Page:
(Corrects spelling of surname Simonetti-Bryan throughout)
By Leslie Gevirtz
NEW YORK Nov 13 Bargains for the world's great
wines may not be easy to come by but experts believe value can
be can be found at any price point and to suit any preference or
Whether it is buying second label wines -- the younger
cousins of the grand chateaux -- or vintages from lesser known
regions or countries, they say bargains are there for those who
know where to look.
"Given the price of top growth Bordeaux, one way to get a
reasonable bang for your buck is in the second labels," said
Jennifer Simonetti-Bryan, the author of "The One Minute Wine
Master: Discover 10 Wines You'll Like in 60 Seconds or Less."
Second label wines from the Bordeaux region's major houses
usually represent 90 percent of the quality for less than half
the price. A 1996 Chateau Lafite Rothschild Pauilliac can be
found for about $650 a bottle, while the chateau's second label,
Carruades de Lafite '96, sells for about $100 a bottle.
For cheaper priced wines experts suggest a fourth-growth
Bordeaux, Chateau Prieure-Lichine Margaux 2009, which sells for
about $60 a bottle while its sister, Confidences de
Prieure-Lichine Margaux 2009 has a price tag of about $28.
Christian Moueix, who makes the most expensive Bordeaux in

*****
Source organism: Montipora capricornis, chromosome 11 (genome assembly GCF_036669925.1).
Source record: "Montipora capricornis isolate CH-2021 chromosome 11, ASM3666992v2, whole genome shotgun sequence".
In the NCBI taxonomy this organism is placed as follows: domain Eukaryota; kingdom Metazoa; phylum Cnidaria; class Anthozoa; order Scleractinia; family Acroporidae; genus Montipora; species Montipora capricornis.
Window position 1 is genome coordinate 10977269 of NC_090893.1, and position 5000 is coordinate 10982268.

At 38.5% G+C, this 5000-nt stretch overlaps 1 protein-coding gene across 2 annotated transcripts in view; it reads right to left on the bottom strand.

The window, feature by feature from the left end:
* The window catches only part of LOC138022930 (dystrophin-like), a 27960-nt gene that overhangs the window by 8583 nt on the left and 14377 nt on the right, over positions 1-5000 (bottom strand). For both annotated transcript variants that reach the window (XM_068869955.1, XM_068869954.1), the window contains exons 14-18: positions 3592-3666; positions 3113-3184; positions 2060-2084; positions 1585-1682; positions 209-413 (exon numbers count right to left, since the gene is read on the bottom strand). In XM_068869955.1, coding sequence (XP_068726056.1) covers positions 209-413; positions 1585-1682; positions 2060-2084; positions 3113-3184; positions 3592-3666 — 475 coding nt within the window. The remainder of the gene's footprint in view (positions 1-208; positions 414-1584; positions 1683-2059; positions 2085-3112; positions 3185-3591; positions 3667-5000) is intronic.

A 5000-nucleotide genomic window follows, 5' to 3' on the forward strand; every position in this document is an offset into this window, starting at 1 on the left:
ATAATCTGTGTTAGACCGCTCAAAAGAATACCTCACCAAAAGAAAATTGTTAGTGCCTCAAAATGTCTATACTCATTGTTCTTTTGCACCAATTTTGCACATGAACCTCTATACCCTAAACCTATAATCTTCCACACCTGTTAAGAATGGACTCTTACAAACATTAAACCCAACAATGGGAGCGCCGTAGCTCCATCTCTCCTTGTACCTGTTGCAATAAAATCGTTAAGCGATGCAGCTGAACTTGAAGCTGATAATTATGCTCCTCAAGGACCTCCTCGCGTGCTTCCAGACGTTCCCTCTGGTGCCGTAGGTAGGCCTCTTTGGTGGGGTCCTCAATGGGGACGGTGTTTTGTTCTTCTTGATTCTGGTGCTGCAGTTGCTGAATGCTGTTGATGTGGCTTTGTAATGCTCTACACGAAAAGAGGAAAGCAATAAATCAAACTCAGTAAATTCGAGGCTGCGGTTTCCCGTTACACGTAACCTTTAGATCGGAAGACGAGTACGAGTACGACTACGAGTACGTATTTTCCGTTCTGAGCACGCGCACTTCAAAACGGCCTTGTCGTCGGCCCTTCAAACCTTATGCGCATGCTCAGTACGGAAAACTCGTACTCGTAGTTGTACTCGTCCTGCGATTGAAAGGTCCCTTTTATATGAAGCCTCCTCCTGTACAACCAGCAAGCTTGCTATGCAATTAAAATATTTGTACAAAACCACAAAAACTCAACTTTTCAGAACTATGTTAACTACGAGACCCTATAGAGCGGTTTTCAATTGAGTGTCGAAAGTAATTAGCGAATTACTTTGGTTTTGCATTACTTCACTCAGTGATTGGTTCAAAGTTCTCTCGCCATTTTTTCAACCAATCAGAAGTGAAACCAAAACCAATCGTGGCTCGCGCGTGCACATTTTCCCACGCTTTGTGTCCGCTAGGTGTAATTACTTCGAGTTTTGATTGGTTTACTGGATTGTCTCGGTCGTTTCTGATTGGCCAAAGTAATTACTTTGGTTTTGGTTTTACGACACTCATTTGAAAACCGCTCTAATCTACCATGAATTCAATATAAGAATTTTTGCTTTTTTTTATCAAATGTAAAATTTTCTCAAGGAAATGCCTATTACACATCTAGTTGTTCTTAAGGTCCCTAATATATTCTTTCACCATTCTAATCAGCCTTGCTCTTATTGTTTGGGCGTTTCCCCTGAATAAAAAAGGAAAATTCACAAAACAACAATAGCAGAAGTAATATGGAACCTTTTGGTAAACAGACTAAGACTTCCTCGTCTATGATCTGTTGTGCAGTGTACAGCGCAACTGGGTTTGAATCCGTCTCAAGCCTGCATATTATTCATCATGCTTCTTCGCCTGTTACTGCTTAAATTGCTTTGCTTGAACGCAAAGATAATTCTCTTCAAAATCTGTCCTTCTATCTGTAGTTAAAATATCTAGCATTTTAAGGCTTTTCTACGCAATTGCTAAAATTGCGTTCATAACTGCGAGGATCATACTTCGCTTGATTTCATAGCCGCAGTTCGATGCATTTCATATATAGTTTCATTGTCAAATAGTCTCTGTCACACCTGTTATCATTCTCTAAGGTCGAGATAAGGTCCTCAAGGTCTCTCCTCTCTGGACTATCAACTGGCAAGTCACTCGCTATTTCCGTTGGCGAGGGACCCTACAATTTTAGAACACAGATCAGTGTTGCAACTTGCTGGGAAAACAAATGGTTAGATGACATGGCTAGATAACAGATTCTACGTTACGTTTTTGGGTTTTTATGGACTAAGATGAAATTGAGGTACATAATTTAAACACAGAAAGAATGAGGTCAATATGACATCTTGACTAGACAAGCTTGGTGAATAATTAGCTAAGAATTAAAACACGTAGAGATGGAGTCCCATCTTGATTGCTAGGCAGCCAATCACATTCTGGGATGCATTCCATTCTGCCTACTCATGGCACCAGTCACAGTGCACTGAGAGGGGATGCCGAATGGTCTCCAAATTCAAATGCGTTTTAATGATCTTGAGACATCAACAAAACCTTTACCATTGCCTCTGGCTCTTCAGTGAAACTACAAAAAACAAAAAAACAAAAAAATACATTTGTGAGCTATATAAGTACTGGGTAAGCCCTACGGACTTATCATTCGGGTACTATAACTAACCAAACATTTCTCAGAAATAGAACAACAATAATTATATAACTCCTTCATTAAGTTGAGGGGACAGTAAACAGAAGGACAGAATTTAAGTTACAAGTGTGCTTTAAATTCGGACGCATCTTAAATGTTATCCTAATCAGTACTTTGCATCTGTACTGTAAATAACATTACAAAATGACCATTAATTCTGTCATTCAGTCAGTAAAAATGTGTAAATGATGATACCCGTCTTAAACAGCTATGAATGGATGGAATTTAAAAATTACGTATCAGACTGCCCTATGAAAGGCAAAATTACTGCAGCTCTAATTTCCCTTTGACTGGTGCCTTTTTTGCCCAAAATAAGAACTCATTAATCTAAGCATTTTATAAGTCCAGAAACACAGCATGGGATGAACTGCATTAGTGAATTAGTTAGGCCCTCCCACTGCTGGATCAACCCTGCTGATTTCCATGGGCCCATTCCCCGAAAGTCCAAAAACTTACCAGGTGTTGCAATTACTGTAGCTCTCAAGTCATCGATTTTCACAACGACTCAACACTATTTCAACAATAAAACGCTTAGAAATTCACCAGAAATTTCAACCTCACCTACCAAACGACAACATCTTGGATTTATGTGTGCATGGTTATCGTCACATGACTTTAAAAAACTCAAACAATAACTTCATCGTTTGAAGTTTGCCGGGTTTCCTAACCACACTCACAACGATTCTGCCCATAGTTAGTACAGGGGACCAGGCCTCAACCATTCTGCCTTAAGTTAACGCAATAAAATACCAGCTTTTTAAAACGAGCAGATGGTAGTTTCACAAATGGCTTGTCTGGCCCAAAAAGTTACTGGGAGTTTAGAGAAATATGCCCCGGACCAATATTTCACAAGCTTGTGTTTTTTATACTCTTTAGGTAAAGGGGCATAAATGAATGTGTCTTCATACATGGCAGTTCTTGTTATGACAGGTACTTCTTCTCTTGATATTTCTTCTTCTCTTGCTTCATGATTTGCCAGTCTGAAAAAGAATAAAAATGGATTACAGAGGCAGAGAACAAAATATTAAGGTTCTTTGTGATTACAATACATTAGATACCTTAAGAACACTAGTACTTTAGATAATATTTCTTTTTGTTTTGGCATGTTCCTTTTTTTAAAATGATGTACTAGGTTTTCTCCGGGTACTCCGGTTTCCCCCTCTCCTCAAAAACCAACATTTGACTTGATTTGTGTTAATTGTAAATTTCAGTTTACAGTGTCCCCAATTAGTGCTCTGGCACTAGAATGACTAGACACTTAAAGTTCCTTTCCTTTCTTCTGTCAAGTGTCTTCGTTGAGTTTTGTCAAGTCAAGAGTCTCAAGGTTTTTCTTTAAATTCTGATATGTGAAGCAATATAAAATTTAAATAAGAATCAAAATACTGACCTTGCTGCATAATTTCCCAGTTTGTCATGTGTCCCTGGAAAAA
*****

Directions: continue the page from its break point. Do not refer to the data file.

the world, Chateau Petrus, which sells for about $1,000 a
bottle, also produces Christian Moueix Merlot that can be had
for under $20 a bottle.
Simonetti-Bryan, one of 300 people worldwide who is holds
the qualification of Master of Wine, described second labels as
"often wines made from younger vines, but it's the same terroir
and the same high-quality producer."
Mike DeSimone, who with Jeff Jensen is a co-author of the
just published "Wines of the Southern Hemisphere," suggests when
ordering wine at a restaurant to steer away from the most
well-known appellations or regions such as Bordeaux or Burgundy.
"Instead, if you're interested in French wines, look for
something from the Southwest, Languedoc or the Loire," he said.
"But I think, in many cases, you'll find better values by
going to the Southern Hemisphere. Wines from Argentina,
Australia, New Zealand or Chile can be very good bargains, and
just based on the currency valuations, they're simply less
Simonetti-Bryan also recommended Argentine wine.
"You rarely see wines from Argentina above $30, but some of
their wines are so rich and concentrated, you are getting lots
of flavor for reasonable prices," she explained.
Madeline Triffon, chair emeritus of the American Chapter of
the Court of Master Sommeliers which was established to improve
standards of beverage service in hotels and restaurants, also
urged consumers to explore unfamiliar regions and uncommon
varietals, wines made from a single grape variety.
She suggested trying a Pinot Grigio, a grape synonymous with
Italy, from Slovenia or trying wines from Puglia, Abruzzo or
Sicily, Italian regions often overlooked.
"I, myself, will look for wines that way - something that is
super off-beat and reasonably priced," she said.
Her go-to region, she added, is the Iberian Peninsula for
wines from Spain and Portugal "that truly over deliver at any
(Reporting by Leslie Gevirtz; editing by Patricia Reaney and